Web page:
Marshmallow root (Althaea officinalis) is a perennial herb with a plethora of benefits for you and your body. When it comes to skin, this extract is great for relieving skin irritation because of its anti-inflammatory properties. This extract also has antibacterial properties and has shown to be effective in improving wound healing. UV-damaged skin can also benefit from mallow extract as it works to undo skin damage from the sun’s rays.


It should be noted that comfrey (Symphytum officinale) is a shrub that has been used in traditional medicine for many years, especially in places like Japan. In extract form, comfrey provides excellent benefits to dry, ageing skin. Scientist have found that this plant helps fight off signs of ageing, most notably wrinkles. This is due to the fact that makes the skin more supple and elastic and can even help minimize pores with longterm use.


Besides its reputation as a gentle carrier oil, sweet almond oil is also known for soothing the skin. Packed full of vitamins A and E, as well as Omega-3 fatty acids, this oil nourishes the skin. Sweet almond oil can help reduce puffy eyes, improve complexions, nourish dry skin, treat acne, reduce signs of scars and stretch marks, and reverse sun damage.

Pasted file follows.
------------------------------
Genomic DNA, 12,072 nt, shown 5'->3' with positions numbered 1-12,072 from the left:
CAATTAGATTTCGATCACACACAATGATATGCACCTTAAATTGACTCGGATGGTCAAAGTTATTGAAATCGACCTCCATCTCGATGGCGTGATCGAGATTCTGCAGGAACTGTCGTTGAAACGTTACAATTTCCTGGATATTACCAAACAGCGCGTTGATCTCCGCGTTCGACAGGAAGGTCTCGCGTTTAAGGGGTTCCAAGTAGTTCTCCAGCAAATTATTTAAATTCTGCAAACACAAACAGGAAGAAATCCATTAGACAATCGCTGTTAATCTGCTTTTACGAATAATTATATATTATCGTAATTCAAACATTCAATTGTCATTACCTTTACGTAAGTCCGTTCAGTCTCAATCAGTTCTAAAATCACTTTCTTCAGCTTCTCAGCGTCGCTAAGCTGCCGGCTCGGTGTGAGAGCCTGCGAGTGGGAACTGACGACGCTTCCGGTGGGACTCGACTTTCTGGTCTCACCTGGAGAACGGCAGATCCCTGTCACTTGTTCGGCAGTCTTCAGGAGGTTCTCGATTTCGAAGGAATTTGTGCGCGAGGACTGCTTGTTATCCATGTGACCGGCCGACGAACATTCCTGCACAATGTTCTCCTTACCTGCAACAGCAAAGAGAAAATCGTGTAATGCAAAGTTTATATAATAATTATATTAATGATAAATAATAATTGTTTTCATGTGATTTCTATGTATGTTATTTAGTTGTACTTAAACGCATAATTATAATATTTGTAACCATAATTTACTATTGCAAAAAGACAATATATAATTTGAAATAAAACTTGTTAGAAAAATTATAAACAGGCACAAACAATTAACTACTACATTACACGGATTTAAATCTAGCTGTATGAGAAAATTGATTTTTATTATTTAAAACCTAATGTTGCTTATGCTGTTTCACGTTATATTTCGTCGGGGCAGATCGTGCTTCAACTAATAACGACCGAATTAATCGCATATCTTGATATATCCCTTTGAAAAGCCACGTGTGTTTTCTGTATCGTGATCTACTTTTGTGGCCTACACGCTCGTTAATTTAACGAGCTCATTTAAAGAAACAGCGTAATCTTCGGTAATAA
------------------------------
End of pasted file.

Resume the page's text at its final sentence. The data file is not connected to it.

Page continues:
Although it may sound like a tasty new spread you can buy at Waitrose, mango butter is just like shea or cocoa butter. This fruity butter also has vitamins A and C. These vitamins help brighten your skin, as well as reduce fine lines. Since this butter is so rich and thick, it’s ideal for creating a protective barrier on the skin.


While lecithin is great for your diet, it also works well in natural skincare products. Used as an emollient, natural lecithin hydrates the skin, making it smooth to the touch. Ingesting lecithin can help tone and stimulate the body, so many believe that it can also nourish and strengthen the epidermis.